September 5, 2012
Bloomberg School Receives Grant to Support Trauma and Injury Research in Uganda
The Johns Hopkins Bloomberg School of Public Health was recently awarded a five-year training grant from the National Institutes of Health (NIH) to study trauma, injuries and disabilities in Uganda. The Johns Hopkins – Makerere University Chronic Consequences of Trauma, Injuries and Disability (JHU-MU Chronic-TRIAD) award will allow researchers from the Johns Hopkins International Injury Research Unit (JH-IIRU) to strengthen research capacity on the long-term health and economic consequences of trauma, injuries and disability across the lifespan in Uganda.
Adnan A. Hyder, MD, PhD, MPH, director of JH-IIRU, will lead a team that includes faculty and researchers from the Bloomberg School, the Johns Hopkins School of Medicine and Makerere University School of Public Health in Uganda. The team will develop a collaborative program that will train a core group of researchers in Uganda to generate relevant data and apply it for promotion of key national priorities to reduce the growing chronic burden of disability from trauma and injuries across the lifespan. In addition the team will also establish a sustainable training program that will provide a home for faculty across Makerere University, and develop an annual forum in collaboration with the Ugandan Ministry of Health for research-to-policy dialogue on the chronic consequences of trauma, injuries and disabilities.
“This program will build on more than 10 years of existing collaborative efforts between Johns Hopkins University and Makerere University to address and remedy two critical shortfalls—the lack of trained human resources and the lack of data on the chronic consequences of trauma, injury and disability,” said Steve Wegener, PhD, ABPP, associate professor and director of Rehabilitation Psychology, Johns Hopkins School of Medicine.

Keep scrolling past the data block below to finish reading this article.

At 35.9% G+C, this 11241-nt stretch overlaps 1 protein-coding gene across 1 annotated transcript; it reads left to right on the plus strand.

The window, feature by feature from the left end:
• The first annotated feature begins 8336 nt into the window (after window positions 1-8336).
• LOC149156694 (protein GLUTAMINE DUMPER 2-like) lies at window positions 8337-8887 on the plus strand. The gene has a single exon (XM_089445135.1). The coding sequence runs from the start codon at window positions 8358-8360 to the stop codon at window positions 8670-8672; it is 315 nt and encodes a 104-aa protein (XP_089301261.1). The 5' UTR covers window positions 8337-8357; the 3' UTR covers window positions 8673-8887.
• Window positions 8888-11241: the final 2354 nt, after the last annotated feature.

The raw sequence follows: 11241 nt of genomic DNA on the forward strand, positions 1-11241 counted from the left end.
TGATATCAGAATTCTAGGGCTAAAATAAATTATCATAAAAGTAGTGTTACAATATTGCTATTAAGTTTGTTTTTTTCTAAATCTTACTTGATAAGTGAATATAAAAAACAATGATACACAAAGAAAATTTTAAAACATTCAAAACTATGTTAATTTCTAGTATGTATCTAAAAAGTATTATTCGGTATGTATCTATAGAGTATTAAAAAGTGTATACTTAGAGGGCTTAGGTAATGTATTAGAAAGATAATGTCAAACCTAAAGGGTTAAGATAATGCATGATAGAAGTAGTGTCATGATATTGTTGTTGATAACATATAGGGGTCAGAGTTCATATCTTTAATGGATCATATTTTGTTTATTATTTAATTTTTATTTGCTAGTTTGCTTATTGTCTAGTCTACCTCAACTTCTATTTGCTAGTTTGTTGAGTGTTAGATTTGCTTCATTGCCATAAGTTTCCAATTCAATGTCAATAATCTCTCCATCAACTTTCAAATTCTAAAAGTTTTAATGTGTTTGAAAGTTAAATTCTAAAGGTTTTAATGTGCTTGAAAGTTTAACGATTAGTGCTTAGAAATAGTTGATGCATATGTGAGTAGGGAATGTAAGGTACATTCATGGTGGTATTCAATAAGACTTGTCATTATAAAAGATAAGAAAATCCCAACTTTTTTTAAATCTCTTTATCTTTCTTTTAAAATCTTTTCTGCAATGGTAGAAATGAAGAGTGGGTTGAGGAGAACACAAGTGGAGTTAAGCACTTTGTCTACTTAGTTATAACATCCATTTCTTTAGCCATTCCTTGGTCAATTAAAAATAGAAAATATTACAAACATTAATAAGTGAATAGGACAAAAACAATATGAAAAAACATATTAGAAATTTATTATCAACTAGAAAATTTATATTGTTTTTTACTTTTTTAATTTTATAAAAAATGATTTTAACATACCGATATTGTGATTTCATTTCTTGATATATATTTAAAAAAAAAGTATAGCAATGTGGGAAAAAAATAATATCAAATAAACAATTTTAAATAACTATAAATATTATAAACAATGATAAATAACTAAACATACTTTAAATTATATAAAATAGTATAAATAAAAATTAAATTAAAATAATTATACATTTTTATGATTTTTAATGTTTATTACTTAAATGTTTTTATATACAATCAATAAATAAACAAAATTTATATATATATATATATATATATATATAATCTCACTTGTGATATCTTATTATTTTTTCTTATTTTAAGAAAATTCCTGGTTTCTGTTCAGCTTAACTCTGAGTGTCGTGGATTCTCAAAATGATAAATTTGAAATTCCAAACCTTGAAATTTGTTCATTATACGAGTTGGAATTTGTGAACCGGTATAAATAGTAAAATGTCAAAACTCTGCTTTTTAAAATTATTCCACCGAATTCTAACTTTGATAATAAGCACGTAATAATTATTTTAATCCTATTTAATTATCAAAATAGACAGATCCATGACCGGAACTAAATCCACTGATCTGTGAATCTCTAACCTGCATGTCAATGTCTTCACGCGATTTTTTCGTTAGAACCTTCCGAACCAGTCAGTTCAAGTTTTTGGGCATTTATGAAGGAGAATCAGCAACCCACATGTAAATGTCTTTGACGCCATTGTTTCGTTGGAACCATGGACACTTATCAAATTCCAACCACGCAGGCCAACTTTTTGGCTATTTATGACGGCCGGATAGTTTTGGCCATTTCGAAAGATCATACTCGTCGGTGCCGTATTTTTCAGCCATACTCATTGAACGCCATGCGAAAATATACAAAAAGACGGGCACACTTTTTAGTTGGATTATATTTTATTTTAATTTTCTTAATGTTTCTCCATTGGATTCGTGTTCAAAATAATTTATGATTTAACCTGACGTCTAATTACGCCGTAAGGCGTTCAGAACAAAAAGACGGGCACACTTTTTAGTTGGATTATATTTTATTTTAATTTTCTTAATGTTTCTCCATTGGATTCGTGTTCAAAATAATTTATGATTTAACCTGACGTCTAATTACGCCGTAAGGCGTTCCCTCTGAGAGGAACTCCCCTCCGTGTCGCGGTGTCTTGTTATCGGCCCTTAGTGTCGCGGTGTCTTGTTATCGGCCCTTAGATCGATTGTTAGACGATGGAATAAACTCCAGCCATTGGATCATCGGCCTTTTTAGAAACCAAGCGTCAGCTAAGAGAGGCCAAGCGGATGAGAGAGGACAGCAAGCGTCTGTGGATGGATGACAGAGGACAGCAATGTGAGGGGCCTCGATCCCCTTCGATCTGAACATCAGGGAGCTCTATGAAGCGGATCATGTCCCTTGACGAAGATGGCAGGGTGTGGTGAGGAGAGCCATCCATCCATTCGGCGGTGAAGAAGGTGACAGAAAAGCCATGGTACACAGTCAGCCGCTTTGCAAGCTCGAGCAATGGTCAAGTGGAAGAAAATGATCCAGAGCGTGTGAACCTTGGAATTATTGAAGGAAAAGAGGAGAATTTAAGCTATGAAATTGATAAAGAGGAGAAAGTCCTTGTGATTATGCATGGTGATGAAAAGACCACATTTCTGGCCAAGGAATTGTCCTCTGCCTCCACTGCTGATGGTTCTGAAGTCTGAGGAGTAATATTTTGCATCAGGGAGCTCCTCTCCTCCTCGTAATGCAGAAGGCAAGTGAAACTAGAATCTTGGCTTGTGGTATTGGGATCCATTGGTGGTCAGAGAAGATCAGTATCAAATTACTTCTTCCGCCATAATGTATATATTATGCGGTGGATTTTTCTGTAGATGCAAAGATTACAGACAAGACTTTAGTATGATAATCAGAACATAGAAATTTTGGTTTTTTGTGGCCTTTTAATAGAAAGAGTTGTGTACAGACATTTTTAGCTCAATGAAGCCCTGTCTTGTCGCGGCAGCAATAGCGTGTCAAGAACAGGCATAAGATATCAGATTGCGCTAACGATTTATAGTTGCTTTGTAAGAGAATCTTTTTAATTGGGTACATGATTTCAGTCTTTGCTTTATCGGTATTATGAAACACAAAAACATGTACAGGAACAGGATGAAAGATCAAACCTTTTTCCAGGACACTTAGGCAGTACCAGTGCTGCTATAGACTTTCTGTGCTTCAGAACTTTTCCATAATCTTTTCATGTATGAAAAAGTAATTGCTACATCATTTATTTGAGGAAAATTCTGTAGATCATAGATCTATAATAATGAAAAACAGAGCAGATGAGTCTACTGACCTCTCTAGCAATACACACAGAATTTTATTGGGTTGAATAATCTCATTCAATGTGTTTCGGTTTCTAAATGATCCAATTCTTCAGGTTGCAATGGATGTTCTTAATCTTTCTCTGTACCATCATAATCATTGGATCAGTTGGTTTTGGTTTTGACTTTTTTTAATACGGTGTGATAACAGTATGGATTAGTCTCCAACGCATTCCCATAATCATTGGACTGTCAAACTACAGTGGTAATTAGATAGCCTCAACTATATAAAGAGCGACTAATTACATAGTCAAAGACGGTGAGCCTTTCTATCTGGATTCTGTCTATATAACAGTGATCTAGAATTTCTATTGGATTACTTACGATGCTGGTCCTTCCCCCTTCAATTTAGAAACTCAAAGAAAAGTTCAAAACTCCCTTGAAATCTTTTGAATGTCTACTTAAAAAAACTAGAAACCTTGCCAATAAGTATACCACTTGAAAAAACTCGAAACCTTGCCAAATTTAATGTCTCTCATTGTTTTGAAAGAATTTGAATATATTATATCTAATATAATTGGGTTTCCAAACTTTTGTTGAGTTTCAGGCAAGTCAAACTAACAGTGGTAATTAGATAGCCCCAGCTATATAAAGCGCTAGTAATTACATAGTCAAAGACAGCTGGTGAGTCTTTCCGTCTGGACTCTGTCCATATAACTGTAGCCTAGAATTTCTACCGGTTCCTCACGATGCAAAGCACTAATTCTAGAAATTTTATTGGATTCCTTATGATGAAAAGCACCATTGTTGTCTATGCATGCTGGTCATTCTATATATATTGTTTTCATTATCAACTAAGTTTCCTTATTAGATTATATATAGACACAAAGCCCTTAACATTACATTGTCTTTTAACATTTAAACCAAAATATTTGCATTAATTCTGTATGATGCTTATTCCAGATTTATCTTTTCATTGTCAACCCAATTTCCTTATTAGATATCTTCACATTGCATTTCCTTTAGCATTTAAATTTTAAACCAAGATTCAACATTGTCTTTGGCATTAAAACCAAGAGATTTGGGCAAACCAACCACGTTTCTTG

“This program will help Uganda recognize, measure and respond to the growing, yet often neglected public health issue of chronic consequences of injury, trauma and disability,” said David Bishai, MD, PhD, MPH, professor with Bloomberg School’s Department of Population, Family and Reproductive Health.
“My colleagues and I are looking forward to this partnership with Makerere University and we are appreciative of the support we’ve received from NIH to help improve trauma, injury and disability outcomes in Uganda,” said Hyder, who is the principal investigator of the grant.
The World Health Organization estimates that globally 50 million people suffer serious morbidity and more than 20 million are chronically disabled as a result of trauma and injuries each year. Africa has one of the highest rates of trauma and injuries, and of resulting disabilities. In Uganda, where this burden is among the highest in Africa, the chronic consequences of trauma, injuries and disabilities are a neglected public health issue.
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